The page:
Based on a true story.
Its 2015. We are in Magic Wood, Switzerland. Conor is in Magic Wood too. That’s how we met. Maybe you know him? Conor Houlihan…? It kind of rhymes with hooligan. He was one of a kind. IS one of a kind... As far as I know, he’s alive and well; perhaps walking across Mexico or something of the sort. You see, Conor does those really long walks that cover whole countries sides; the kind that can take weeks, even months to finish. He travels with a back pack smaller than the one I take climbing which is really quite impressive.
It doesn’t take long before meeting or seeing Conor for he tends to stand out. Conor is one of those really friendly people (he is Irish) that knows virtually everyone at the camp. But it isn’t his height that gets him noticed thou I am sure his long curly locks play a part. Conor is different from most climbers. For one, his climbing shoes aren’t downturned ready for the hardest send. Nor does he wear brightly colored pants. In fact, when it came to climbing, Conor didn’t seem to care. It probably helped that he was new enough to climbing that everything was still ‘fun, beautiful and amazing’. It was as if his mind was permanently set to ‘beginners mind’. But after spending quite a bit of time with this fellow, I began to realize that Conor showed this excitement and passion about virtually everything…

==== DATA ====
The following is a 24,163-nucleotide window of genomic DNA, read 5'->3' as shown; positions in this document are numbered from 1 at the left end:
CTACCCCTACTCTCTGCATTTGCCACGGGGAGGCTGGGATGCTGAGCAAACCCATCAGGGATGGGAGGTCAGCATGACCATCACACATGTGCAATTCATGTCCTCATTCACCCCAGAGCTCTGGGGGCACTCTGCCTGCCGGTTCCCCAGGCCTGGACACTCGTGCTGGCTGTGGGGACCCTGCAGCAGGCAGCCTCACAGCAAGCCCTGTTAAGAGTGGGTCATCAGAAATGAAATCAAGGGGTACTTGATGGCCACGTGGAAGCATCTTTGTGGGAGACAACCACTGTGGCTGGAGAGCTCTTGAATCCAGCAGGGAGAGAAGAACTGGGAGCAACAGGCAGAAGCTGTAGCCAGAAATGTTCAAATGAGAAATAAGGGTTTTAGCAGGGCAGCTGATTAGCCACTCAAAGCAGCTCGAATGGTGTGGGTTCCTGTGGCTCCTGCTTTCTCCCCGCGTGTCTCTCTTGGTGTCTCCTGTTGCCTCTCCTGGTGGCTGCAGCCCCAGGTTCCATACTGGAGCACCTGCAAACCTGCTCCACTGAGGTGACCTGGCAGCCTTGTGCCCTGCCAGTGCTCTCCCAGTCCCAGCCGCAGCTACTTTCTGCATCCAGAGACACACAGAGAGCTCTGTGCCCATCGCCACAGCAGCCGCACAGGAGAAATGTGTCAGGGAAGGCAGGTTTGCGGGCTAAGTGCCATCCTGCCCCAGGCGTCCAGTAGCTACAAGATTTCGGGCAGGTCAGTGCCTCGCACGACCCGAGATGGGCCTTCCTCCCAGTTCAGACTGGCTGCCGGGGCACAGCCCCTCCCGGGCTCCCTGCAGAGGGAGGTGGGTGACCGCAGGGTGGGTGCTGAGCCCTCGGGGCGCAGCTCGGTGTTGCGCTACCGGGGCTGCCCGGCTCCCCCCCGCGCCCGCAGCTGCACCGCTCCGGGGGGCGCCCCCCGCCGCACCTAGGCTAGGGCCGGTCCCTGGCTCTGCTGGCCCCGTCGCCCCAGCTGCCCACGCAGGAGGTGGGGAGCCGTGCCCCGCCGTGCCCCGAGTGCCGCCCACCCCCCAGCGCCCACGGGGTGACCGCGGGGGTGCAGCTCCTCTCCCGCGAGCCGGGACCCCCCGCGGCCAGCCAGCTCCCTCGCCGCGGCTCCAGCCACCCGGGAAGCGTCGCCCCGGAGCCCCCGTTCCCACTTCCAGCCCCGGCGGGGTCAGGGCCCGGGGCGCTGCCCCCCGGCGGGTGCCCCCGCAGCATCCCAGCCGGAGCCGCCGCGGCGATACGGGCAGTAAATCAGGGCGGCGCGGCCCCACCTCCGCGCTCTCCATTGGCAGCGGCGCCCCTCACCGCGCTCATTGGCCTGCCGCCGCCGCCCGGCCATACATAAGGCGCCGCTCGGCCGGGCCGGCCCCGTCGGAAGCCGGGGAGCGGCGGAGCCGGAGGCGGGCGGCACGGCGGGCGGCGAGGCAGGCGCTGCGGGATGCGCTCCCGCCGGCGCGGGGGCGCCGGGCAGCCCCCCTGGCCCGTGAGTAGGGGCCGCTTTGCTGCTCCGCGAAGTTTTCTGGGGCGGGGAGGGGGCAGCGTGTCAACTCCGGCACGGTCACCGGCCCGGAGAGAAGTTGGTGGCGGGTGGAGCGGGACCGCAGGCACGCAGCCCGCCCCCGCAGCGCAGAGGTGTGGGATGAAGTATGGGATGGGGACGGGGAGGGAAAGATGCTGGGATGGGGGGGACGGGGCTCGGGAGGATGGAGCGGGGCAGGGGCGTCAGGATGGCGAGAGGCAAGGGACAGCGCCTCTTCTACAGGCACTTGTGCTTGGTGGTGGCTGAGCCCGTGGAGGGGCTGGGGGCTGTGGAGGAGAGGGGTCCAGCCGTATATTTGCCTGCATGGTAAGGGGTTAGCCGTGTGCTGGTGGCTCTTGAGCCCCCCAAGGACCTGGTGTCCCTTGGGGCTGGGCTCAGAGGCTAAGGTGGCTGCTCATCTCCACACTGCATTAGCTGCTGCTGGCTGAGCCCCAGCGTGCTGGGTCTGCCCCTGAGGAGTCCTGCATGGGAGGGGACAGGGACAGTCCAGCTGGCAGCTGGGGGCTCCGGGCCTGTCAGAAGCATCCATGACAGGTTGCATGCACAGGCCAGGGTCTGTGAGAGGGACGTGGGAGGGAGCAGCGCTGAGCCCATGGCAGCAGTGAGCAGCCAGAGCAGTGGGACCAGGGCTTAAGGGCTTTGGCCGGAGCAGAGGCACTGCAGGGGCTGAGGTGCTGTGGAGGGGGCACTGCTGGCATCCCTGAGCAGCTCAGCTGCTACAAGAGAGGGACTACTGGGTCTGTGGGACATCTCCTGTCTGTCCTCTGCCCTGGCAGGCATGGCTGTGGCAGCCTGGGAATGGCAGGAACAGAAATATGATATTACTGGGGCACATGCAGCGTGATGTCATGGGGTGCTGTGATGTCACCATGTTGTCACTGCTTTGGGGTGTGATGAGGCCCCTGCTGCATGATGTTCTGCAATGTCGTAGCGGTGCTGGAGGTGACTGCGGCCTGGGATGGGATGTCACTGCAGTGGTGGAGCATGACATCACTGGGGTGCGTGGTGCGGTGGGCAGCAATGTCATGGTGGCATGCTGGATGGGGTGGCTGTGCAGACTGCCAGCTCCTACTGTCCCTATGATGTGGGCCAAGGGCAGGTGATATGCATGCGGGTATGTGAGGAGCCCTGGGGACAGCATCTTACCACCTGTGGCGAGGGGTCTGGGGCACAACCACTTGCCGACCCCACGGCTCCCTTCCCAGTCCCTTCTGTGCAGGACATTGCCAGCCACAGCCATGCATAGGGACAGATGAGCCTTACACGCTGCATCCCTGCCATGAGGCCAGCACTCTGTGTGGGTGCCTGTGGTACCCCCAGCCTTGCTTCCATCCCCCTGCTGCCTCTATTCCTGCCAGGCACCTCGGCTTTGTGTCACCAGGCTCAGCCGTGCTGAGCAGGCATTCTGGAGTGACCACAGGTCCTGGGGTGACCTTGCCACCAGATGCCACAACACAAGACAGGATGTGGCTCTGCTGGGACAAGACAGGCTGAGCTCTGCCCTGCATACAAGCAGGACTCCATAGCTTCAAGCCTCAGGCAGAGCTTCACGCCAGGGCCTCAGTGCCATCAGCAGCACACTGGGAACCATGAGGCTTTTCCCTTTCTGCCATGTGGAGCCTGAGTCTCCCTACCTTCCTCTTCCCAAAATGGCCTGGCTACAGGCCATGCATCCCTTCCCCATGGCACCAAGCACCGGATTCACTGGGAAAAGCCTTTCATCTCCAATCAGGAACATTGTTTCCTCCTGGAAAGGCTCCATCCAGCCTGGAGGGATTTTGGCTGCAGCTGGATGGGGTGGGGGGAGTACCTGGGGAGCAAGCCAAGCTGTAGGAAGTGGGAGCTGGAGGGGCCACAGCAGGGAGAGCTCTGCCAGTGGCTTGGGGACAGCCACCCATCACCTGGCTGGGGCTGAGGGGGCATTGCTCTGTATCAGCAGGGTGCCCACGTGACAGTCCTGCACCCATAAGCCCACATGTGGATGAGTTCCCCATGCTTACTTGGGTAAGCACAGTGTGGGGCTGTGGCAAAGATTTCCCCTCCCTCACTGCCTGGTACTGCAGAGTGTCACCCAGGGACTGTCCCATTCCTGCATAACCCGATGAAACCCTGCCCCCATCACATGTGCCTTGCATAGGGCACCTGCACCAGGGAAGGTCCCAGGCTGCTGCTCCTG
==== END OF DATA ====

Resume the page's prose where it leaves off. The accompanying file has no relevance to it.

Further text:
For example, one day, we were roaming the town as one does on rest days and happened upon a local Broki which is a thrift store with proper thrift store prices, (unlike that of Savers or Value village). While exploring the many shelves and racks I found this really nice wool sweater. It was one of those real heavy warm ones that they used to wear in the army. It was made of 100% virgin sheep’s wool and had large rectangular patches on its elbows. It was only 5 francs which is a real steal. It was way too big for me but for Conor, it was perfect. When I showed it to him his eyes twinkled that Irish twinkle and beamed with happiness. He loved it and seemed to wear it every day.